Tuesday, February 17, 2009

A Torture Report Could Spell Big Trouble for Bush Lawyers.

An internal Justice Department report on the conduct of senior lawyers of the Bush administration - who gave legal briefings allowing waterboarding and other forms of torture - is said to be causing concern amongst former Bush administration officials.

H. Marshall Jarrett, chief of the department's ethics watchdog unit, the Office of Professional Responsibility (OPR), confirmed last year he was investigating whether the legal advice in crucial interrogation memos "was consistent with the professional standards that apply to Department of Justice attorneys."

According to two knowledgeable sources who asked not to be identified discussing sensitive matters, a draft of the report was submitted in the final weeks of the Bush administration. It sharply criticized the legal work of two former top officials - Jay Bybee and John Yoo - as well as that of Steven Bradbury, who was chief of the Office of Legal Counsel (OLC) at the time the report was submitted, the sources said. (Bybee, Yoo and Bradbury did not respond to multiple requests for comment.)
The Attorney General at the time, Michael Mukasey, is said to have strongly objected to the reports findings, but if such a report is sent to Holder he might very well send it on to the state bar associations for possible disciplinary action.

This is one of the things which I find most puzzling about the legal opinions issued by Bybee and Yoo. They so go against almost every lawyers understanding of what is legal and what is not that one must conclude that they wilfully arrived at the wrong conclusions.

Indeed, Jack Goldsmith, who was hired in October 2003 to head the Office of Legal Counsel, the division of the Justice Department that advises the president on the limits of executive power, made himself into a sacrificial lamb and resigned in order to overturn Yoo's dreadful memo.

After he resigned Goldsmith wrote that he was "astonished" by the "deeply flawed" and "sloppily reasoned" legal analysis in the memos by Yoo and Bybee, especially with their claim that the president could ignore laws passed by Congress banning the use of torture.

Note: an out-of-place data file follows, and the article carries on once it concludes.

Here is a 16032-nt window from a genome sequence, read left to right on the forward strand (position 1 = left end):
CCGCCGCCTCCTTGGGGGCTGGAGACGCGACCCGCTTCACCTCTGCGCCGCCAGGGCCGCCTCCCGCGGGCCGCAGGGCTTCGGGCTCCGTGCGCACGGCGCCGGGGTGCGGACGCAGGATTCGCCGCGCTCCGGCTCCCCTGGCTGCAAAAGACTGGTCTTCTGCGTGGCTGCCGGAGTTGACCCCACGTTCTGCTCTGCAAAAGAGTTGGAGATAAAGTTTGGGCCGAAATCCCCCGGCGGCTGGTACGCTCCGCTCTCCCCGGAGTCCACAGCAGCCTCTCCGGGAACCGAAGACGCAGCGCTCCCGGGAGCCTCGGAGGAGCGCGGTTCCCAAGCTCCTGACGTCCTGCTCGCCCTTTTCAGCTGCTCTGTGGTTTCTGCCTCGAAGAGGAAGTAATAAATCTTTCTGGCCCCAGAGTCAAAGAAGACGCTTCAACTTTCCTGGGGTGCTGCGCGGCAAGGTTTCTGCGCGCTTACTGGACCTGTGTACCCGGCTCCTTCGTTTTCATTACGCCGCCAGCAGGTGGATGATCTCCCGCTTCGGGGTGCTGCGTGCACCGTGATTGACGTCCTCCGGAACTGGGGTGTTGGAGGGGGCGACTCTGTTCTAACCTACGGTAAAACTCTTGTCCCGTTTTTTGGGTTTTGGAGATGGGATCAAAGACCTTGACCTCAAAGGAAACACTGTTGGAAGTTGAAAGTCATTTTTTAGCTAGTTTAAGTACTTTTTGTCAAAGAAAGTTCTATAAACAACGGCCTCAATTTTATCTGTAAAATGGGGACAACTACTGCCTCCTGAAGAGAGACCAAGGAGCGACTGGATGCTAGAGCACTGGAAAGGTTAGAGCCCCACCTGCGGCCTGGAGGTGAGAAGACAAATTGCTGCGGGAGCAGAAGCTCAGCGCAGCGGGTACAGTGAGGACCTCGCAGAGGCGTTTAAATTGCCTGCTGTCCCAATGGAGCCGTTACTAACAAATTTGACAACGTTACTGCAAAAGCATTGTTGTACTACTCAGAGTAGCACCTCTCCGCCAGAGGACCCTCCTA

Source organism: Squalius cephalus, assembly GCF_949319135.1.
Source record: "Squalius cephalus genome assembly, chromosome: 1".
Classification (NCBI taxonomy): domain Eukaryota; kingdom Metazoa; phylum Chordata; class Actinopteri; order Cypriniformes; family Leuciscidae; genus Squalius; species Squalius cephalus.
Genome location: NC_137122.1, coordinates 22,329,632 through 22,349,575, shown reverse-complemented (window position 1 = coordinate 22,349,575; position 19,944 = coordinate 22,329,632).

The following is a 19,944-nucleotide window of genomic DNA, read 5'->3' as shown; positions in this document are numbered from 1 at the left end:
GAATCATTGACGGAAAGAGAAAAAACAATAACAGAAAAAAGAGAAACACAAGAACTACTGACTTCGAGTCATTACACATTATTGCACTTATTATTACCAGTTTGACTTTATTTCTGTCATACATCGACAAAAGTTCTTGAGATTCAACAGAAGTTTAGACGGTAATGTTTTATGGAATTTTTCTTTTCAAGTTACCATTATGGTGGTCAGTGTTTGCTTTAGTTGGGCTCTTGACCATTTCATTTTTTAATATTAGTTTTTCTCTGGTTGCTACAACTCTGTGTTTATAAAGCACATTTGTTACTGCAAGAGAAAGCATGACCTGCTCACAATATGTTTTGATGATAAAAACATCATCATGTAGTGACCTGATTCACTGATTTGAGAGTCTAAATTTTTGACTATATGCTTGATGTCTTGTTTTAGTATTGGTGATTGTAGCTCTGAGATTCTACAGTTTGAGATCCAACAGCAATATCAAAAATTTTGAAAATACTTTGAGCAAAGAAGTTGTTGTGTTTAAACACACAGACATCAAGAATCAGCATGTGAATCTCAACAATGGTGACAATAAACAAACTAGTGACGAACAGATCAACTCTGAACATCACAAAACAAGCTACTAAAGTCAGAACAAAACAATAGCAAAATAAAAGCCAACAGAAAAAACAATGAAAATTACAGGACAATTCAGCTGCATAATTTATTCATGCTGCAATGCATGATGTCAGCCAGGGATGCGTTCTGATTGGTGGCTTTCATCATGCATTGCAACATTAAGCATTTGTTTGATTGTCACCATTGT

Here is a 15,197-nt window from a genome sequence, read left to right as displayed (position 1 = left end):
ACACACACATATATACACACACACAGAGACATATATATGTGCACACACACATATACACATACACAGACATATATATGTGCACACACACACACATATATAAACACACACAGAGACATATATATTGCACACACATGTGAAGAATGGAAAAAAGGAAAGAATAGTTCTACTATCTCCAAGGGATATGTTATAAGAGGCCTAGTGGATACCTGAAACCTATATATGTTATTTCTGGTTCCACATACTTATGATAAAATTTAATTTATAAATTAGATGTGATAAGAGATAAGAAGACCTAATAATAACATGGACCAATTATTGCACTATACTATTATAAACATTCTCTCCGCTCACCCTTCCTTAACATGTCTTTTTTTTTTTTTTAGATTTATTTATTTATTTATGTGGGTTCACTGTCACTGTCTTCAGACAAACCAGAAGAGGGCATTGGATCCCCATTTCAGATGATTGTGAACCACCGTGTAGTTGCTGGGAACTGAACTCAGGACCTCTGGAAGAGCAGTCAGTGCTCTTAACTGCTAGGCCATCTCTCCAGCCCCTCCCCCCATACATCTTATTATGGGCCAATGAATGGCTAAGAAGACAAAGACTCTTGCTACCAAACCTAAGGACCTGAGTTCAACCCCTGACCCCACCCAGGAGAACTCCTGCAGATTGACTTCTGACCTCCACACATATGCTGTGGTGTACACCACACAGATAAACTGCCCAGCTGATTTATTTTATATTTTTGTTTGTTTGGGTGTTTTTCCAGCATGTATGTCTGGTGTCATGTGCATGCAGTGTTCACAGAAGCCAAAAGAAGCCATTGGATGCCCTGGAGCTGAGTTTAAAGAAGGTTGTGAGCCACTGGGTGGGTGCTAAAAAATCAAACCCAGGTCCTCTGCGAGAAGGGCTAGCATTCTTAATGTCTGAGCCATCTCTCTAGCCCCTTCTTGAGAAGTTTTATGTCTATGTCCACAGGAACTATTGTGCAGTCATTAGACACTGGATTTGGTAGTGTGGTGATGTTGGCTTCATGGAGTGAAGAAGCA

Indeed, their conclusions are so outwith the legal norm that OPR investigators have started looking into whether or not Yoo and Bybee deliberately slanted their opinions so that they could tell the Bush administration what they wanted to hear and to this end they have gained access to copious amounts of material, including emails, which will help them piece together the process by which these memos were created.

If it is found that they twisted logic in order to tell Bush what he wanted to hear, then they should be struck from the bar. If a lawyer deliberately tells a client only what they want, rather than what the law actually says, then that lawyer has, in my opinion, forfeited his right to practice.

I don't see why that principle should vary simply because one's client is the president.


Glenn Greenwald:

The implications of this event can't be overstated. One of the primary excuses offered by Bush apologists and those who oppose investigations is that Bush DOJ lawyers authorized the torture and opined that it was legal. But a finding that those lawyers breached their ethical obligations would mean, by definition, that the opinions they issued were not legitimate legal opinions -- i.e., that they were not merely wrong in their conclusions, but so blatantly and self-evidently wrong that they were issued in bad faith (with the intent to justify what they knew the President wanted to do, rather than to offer their good faith views of what the law permitted).

The Convention Against Torture explicitly prohibits the domestic legalization of torture, and specifically states that it shall not be a defense that government officials authorized it. So whether or not these legal opinions were issued in good faith is irrelevant to our obligations under that treaty to investigate and prosecute. But a finding that these legal opinions were issued in bad faith -- with the deliberate intent to knowingly legalize what was plainly criminal behavior -- will gut the primary political excuse for treating Bush officials differently than common criminals.

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